Saturday, August 10, 2013

Problem with asynchronous HttpClient methods

Recently, I wrote a client application which should send some log messages to a server. Since it was only for statistics, the log didn’t have the highest requirements on reliability. Additionally, it shouldn’t block my application. Therefore I decided to send the message asynchronously, and in case of an error only to write something to the local log file. I came up with

static void LogMessage(string message)
{
  Uri baseAddress = new Uri("http://localhost/");
  string requestUri = "uri";

  using (HttpClient client = new HttpClient { BaseAddress = baseAddress })
  {
    client.PostAsJsonAsync(requestUri, message, cancellationToken).ContinueWith(task =>
      {
        if (task.IsFaulted)
          Console.WriteLine(“Failed: “ + task.Exception);
        else if (task.IsCanceled)
          Console.WriteLine ("Canceled");
        else
        {
          HttpResponseMessage response = task.Result;
          if (response.IsSuccessStatusCode)
            Console.WriteLine("Succeeded");
          else
            response.Content.ReadAsStringAsync().ContinueWith(task2 => Console.WriteLine(“Failed with status " + response.StatusCode));
        }
      });
  }
}

This code should send the message asynchronously (PostAsJsonAsync). And afterwards it should check, if the sending was successfully or not (ContinueWith). My expectation was to see an error, since there is nothing is listening on the specified address. But I didn’t see anything. Moreover, it even didn’t send any requests. Even for my requirements, this was not enough.

After some research, I added trace switches to my config file:

<system.diagnostics>
  <switches>
    <add name="System.Net" value="Verbose"/>
    <add name="System.Net.Http" value="Verbose"/>
    <add name="System.Net.HttpListener" value="Verbose"/>
    <add name="System.Net.Sockets" value="Verbose"/>
    <add name="System.Net.Cache" value="Verbose"/>
  </switches>
</system.diagnostics>

With it, one of the last lines of my debug output was

System.Net Error: 0 : [0864] Exception in HttpWebRequest#54246671:: - The request was aborted: The request was canceled..

This led me to the evil: it was the disposing of HttpClient too early. At the end of the using block the client will be disposed. But at this time, the message has not been sent. This happens, since I do something asynchronous inside the using block without waiting for its end.

The solution to this problem is to reverse the order of using and asynchronous: if I start the using in an asynchronous way, everything is fine:

static void LogMessage(string message)
{
  Uri baseAddress = new Uri("http://localhost/");
  string requestUri = "uri";

  new TaskFactory().StartNew(() =>
    {
      using (HttpClient client = new HttpClient { BaseAddress = baseAddress })
      {
        Console.WriteLine("Sending message");
        HttpResponseMessage response = client.PostAsJsonAsync(requestUri, message).Result;

        Console.WriteLine("Evaluating response");
        if (response.IsSuccessStatusCode)
          Console.WriteLine("Succeeded");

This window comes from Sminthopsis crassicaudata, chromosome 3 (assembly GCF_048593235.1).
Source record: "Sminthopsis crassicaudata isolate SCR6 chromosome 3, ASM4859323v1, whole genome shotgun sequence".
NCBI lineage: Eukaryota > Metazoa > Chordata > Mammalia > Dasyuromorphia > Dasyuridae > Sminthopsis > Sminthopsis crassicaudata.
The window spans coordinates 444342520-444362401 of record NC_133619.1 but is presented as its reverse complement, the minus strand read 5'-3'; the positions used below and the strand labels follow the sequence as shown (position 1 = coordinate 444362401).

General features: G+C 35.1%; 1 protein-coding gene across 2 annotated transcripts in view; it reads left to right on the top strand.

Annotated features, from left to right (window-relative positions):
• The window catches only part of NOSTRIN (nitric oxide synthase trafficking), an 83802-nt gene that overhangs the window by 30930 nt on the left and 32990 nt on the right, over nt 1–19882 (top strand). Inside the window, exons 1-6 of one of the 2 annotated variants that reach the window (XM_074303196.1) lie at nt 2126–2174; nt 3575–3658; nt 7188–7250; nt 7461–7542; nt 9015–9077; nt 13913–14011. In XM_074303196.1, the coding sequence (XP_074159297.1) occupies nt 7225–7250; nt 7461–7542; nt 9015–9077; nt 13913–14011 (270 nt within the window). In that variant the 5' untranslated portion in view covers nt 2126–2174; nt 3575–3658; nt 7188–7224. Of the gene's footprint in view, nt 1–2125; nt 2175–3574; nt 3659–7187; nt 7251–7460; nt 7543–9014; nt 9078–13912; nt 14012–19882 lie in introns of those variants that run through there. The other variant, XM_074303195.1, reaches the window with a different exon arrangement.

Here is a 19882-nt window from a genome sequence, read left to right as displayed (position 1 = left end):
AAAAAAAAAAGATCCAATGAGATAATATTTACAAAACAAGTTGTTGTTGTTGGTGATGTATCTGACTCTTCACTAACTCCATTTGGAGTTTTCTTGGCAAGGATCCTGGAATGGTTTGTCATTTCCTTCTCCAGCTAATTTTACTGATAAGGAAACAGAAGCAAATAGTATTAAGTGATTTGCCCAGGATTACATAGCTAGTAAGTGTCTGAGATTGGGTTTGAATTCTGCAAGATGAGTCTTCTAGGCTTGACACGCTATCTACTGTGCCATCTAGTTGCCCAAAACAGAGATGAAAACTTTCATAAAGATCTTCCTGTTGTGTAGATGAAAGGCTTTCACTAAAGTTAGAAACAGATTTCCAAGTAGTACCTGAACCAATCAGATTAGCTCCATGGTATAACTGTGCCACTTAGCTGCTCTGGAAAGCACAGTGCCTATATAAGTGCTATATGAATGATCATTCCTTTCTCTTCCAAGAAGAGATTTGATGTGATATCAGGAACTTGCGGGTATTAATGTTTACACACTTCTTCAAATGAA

else
          Console.WriteLine("Failed with status " + response.StatusCode);
      }
    });
}

Here I start a new task, which does inside the using / Dispose stuff. And the task is finished only after the Dispose.

This took me to the next stage: what about the async / await pattern from .net 4.5? The implementation is quite similar to the one above - the main difference is that the method now has to return a Task.

static async Task LogMessage (string message)
{
  Uri baseAddress = new Uri("http://localhost/");
  string requestUri = "uri";

  using (HttpClient client = new HttpClient { BaseAddress = baseAddress })
  {
    Console.WriteLine("Sending message");
    HttpResponseMessage response = await client.PostAsJsonAsync(requestUri, message);

    Console.WriteLine("Evaluating response");
    if (response.IsSuccessStatusCode)
      Console.WriteLine("Succeeded");
    else
      Console.WriteLine("Failed with status " + response.StatusCode);
  }
}

Also this implementation starts a new thread for the response message handling. But it does it only if really needed. And it does it as late as possible.

A little more sophisticated logging shows some details (the 2nd column is the thread number). The implementation with an explicit Task calls LogMessage on the main thread 9. Afterwards in continues immediately on the same thread. Approx. 20 ms later the new thread 12 starts with the HTTP handling:

21:28:42.524    9       CallMethod      Calling LogMessageWithTask
21:28:42.526    9       CallMethod      Continuing after LogMessageWithTask
21:28:42.545    12      LogMessageWithTask      Sending message
21:28:45.682    12      LogMessageWithTask      Evaluating response
21:28:45.682    12      LogMessageWithTask      Failed with status NotFound

With async / await it is a little bit different: also the request will be sent on the main thread. The response handling will be done later also in a second thread:

21:28:51.638    9       CallMethod      Calling LogMessageAsyncAwait
21:28:51.666    9       LogMessageAsyncAwait    Sending message
21:28:51.701    9       CallMethod      Continuing after LogMessageAsyncAwait
21:28:52.144    16      LogMessageAsyncAwait    Evaluating response
21:28:52.144    16      LogMessageAsyncAwait    Failed with status NotFound

However, the coding is more precise. And the request will be sent without the delay for creating the new Task.



You can find the source code at GitHub: https://github.com/Ritzlgrmft/HttpClientDispose.

2 comments:

  1. Also you can just not to dispose an instance of HttpClient. I don't know anything harmful here.

    ReplyDelete
  2. Many Thanks.
    Faced same issue and resolved using the solution you present.

    ReplyDelete